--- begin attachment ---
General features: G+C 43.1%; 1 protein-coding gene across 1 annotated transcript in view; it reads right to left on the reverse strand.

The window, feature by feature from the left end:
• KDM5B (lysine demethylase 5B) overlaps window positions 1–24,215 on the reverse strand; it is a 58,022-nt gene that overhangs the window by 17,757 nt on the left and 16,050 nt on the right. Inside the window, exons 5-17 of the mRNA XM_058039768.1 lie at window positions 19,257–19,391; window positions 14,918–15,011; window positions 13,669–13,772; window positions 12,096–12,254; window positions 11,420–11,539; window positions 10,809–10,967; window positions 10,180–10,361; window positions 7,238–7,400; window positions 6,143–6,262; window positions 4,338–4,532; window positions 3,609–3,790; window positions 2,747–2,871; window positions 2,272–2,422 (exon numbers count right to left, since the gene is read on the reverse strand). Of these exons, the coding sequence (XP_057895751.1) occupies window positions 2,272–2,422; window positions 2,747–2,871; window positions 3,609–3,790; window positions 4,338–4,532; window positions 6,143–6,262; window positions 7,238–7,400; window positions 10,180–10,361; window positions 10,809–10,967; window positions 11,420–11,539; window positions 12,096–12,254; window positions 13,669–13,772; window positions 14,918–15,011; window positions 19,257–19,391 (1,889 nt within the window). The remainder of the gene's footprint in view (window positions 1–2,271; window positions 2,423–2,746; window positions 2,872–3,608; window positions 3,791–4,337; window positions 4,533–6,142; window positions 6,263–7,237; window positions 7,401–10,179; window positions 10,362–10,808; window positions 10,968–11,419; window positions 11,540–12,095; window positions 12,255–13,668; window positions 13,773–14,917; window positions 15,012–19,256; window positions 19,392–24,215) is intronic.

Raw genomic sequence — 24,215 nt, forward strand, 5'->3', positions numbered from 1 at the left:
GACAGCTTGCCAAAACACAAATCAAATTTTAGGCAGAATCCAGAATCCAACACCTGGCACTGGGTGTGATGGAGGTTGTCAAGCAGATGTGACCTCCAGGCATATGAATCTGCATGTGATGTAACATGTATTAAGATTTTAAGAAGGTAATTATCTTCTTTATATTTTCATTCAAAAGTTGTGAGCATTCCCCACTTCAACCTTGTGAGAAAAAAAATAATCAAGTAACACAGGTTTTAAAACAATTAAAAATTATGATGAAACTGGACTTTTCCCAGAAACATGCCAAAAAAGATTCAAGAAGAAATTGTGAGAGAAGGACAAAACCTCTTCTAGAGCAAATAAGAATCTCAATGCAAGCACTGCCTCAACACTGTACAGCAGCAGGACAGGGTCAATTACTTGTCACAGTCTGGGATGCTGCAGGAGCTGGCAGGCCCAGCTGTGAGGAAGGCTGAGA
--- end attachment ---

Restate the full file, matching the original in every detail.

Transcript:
General features: G+C 43.1%; 1 protein-coding gene across 1 annotated transcript in view; it reads right to left on the reverse strand.

The window, feature by feature from the left end:
• KDM5B (lysine demethylase 5B) overlaps window positions 1–24,215 on the reverse strand; it is a 58,022-nt gene that overhangs the window by 17,757 nt on the left and 16,050 nt on the right. Inside the window, exons 5-17 of the mRNA XM_058039768.1 lie at window positions 19,257–19,391; window positions 14,918–15,011; window positions 13,669–13,772; window positions 12,096–12,254; window positions 11,420–11,539; window positions 10,809–10,967; window positions 10,180–10,361; window positions 7,238–7,400; window positions 6,143–6,262; window positions 4,338–4,532; window positions 3,609–3,790; window positions 2,747–2,871; window positions 2,272–2,422 (exon numbers count right to left, since the gene is read on the reverse strand). Of these exons, the coding sequence (XP_057895751.1) occupies window positions 2,272–2,422; window positions 2,747–2,871; window positions 3,609–3,790; window positions 4,338–4,532; window positions 6,143–6,262; window positions 7,238–7,400; window positions 10,180–10,361; window positions 10,809–10,967; window positions 11,420–11,539; window positions 12,096–12,254; window positions 13,669–13,772; window positions 14,918–15,011; window positions 19,257–19,391 (1,889 nt within the window). The remainder of the gene's footprint in view (window positions 1–2,271; window positions 2,423–2,746; window positions 2,872–3,608; window positions 3,791–4,337; window positions 4,533–6,142; window positions 6,263–7,237; window positions 7,401–10,179; window positions 10,362–10,808; window positions 10,968–11,419; window positions 11,540–12,095; window positions 12,255–13,668; window positions 13,773–14,917; window positions 15,012–19,256; window positions 19,392–24,215) is intronic.

Raw genomic sequence — 24,215 nt, forward strand, 5'->3', positions numbered from 1 at the left:
GACAGCTTGCCAAAACACAAATCAAATTTTAGGCAGAATCCAGAATCCAACACCTGGCACTGGGTGTGATGGAGGTTGTCAAGCAGATGTGACCTCCAGGCATATGAATCTGCATGTGATGTAACATGTATTAAGATTTTAAGAAGGTAATTATCTTCTTTATATTTTCATTCAAAAGTTGTGAGCATTCCCCACTTCAACCTTGTGAGAAAAAAAATAATCAAGTAACACAGGTTTTAAAACAATTAAAAATTATGATGAAACTGGACTTTTCCCAGAAACATGCCAAAAAAGATTCAAGAAGAAATTGTGAGAGAAGGACAAAACCTCTTCTAGAGCAAATAAGAATCTCAATGCAAGCACTGCCTCAACACTGTACAGCAGCAGGACAGGGTCAATTACTTGTCACAGTCTGGGATGCTGCAGGAGCTGGCAGGCCCAGCTGTGAGGAAGGCTGAGA